PBL Your Way to Crucial Conversations/Confrontations

The importance of mutual purpose and respect

Wouldn’t it be neat to get an email like the one in the quote section below?

Winner! Winner! Winner! YOU have been selected as the team to present, “Crucial Conversations” to the district leadership team in 1.5 hours.

What an opportunity! What would YOU do?

For fun, what would this look like as a Problem-based Learning Enhanced Professional Learning opportunity? Here’s what I mean by PBL-enhanced:

The wonder of the PBL approach as employed with adult learners is that they will not perceive your workshop as a long, boring exploration of a topic at the periphery of consciousness. 

The CC approach can be done via individuals to answer this question:

What conversations are you not having that are keeping you from advancing or moving forward in your organization? 

or, another way:

What conversations are we not having as district leaders that are keeping the organization from advancing or moving forward?

Either way, here’s one way to approach it:

Given 90 minutes (1.5 hours)….

  1. 15 minutes: Introduce them to what strategies we really want them to get out of the Crucial books and want them to apply in work setting. I would recommend breaking them up into small groups to explore various resources (e.g. videos, print documents) that summarize the key ideas, and have them share back to the large group.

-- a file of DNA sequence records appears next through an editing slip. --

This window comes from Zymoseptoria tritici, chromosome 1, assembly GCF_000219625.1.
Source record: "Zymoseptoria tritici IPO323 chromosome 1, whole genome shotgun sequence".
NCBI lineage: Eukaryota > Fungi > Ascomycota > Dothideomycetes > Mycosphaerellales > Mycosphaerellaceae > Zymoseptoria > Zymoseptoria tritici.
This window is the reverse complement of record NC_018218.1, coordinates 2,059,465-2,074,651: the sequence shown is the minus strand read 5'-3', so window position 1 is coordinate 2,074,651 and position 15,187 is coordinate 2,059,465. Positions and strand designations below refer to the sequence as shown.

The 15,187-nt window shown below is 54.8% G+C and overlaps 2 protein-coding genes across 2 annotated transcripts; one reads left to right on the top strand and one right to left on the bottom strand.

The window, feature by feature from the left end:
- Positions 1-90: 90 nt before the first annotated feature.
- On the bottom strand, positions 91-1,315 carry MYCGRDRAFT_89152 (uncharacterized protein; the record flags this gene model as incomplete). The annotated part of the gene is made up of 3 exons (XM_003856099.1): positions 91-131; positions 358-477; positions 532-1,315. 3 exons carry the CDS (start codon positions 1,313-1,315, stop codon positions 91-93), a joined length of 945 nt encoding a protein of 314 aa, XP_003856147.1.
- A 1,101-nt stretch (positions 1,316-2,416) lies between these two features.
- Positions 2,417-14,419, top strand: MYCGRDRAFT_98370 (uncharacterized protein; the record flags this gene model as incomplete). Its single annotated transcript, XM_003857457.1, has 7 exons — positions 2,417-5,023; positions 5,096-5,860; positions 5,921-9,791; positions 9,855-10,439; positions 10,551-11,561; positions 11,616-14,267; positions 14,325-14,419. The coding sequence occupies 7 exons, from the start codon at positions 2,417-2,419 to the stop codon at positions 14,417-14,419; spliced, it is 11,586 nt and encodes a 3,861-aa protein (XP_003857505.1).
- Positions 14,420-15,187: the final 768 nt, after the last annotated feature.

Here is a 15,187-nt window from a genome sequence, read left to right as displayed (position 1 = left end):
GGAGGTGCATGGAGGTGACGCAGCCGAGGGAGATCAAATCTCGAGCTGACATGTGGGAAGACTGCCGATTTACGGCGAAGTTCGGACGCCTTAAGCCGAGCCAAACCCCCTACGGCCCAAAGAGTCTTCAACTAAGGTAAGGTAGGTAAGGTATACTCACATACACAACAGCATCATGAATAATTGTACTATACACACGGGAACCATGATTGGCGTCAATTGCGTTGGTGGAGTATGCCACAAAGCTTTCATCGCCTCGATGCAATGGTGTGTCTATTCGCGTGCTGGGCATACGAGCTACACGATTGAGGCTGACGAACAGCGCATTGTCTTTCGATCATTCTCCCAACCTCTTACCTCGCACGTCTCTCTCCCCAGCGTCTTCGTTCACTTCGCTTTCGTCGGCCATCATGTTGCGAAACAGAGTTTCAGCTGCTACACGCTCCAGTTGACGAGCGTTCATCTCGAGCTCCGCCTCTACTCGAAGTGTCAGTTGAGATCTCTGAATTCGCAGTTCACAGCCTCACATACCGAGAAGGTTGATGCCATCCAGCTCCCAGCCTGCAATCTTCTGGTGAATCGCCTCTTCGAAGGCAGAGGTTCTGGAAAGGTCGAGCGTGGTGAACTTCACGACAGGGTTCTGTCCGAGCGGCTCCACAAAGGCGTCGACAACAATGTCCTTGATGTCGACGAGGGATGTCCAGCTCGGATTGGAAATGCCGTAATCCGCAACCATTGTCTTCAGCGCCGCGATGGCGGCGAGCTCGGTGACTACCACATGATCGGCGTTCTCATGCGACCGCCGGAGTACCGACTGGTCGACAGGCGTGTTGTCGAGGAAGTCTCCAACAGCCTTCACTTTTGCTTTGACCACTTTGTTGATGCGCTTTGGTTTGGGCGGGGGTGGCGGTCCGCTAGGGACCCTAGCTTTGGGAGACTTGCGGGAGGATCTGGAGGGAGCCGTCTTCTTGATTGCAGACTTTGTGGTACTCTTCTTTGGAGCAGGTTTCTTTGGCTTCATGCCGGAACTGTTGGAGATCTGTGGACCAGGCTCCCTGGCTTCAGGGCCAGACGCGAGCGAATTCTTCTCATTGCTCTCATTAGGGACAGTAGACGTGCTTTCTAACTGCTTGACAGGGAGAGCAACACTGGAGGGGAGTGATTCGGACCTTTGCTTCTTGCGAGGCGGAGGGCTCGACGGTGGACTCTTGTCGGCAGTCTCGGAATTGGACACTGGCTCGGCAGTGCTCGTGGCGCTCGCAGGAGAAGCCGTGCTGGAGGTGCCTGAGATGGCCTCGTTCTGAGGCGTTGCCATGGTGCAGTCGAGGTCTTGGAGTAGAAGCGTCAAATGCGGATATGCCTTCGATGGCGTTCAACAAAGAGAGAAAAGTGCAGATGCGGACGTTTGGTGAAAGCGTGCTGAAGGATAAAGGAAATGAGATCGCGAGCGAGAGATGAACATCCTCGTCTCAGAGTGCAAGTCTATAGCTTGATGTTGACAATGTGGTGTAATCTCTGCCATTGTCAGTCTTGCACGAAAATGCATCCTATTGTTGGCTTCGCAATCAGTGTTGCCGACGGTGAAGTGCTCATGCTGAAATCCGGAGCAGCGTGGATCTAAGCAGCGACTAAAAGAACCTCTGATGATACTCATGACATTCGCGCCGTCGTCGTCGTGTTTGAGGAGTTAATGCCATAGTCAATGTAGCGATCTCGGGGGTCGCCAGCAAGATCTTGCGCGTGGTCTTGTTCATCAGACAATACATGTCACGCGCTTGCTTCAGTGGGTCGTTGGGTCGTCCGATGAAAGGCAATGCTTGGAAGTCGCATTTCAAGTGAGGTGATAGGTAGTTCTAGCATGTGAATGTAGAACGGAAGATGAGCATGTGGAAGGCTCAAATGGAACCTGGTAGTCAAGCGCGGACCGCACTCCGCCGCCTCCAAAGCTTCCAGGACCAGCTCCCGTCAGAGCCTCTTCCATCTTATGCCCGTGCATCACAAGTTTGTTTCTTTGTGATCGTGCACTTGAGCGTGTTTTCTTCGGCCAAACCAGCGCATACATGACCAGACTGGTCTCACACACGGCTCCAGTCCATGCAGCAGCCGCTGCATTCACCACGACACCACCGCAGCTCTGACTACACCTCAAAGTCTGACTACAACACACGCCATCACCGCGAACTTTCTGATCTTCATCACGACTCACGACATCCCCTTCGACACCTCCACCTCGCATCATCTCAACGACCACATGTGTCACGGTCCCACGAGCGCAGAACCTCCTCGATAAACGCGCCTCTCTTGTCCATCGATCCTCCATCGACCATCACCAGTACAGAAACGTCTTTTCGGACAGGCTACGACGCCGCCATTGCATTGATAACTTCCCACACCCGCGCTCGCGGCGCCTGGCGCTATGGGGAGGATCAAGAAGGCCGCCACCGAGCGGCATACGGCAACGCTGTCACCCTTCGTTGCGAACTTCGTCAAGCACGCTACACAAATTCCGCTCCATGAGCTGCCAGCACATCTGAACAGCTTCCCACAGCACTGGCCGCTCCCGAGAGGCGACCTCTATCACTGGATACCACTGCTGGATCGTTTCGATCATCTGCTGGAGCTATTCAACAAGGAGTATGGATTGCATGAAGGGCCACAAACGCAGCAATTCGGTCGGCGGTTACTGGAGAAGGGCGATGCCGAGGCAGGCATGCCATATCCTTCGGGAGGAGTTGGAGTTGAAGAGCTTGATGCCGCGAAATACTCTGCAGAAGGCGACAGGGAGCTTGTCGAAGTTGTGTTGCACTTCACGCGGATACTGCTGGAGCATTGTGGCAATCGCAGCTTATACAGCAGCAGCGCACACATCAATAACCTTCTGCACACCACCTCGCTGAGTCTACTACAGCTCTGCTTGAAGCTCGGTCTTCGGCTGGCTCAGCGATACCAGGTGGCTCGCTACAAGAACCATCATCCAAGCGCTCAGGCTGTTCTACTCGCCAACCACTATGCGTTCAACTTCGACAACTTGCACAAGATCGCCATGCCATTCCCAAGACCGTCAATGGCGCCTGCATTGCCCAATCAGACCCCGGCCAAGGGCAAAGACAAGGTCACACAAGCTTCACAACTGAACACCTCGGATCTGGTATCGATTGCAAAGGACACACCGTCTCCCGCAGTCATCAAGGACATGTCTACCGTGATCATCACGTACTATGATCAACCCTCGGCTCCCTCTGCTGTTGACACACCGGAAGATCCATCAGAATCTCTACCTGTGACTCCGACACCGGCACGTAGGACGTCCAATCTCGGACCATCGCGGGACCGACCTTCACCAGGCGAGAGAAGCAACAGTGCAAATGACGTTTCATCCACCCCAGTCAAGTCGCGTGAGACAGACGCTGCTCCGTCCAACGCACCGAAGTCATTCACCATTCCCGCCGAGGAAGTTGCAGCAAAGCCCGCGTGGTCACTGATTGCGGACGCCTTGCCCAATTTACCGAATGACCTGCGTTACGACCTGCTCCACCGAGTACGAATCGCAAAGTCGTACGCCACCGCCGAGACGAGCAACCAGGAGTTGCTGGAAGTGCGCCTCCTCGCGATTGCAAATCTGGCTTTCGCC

2. No Time – This takes ahead of the session, so no impact on time to present: Craft a scenario that reflects current undiscussables in the organization, or, if preferred, common situations between individuals they are sure to encounter. The scenario should include a variety of stakeholders. Another variation would be to craft multiple scenarios, then have different groups work through them (Step 4 below).
    — What information, processes or strategies do we really want them to learn?
    — Why is it important that they learn this?
    — What problems or issues would they be able to resolve with the information, processes, strategies they’ve learned?
  3. 5 minutes: Share the scenario with staff.
  4. 30 minutes: Facilitate the following in large group:
  1. develop hunches/guesses about the problem,
  2. share what they know based on the scenario (find the facts),
  3. write questions about what they want/need to know to help solve the problem
  4. prioritize the questions and organize them according to various stakeholder groups (e.g. principal, district leaders, teachers, community, board members).
  • 20 minutes: Divide leadership staff into stakeholder groups represented in the scenario. Then, have them craft solutions to the scenario that address the questions and
  • 20 minutes: Teams present the Crucial key concepts introduced to them.
  •   

    Of course, I’m just playing with the ideas here. Is this too much?


    Check out Miguel’s Workshop Materials online at http://mglearns.wikispaces.com


    Everything posted on Miguel Guhlin’s blogs/wikis are his personal opinion and do not necessarily represent the views of his employer(s) or its clients. Read Full Disclosure

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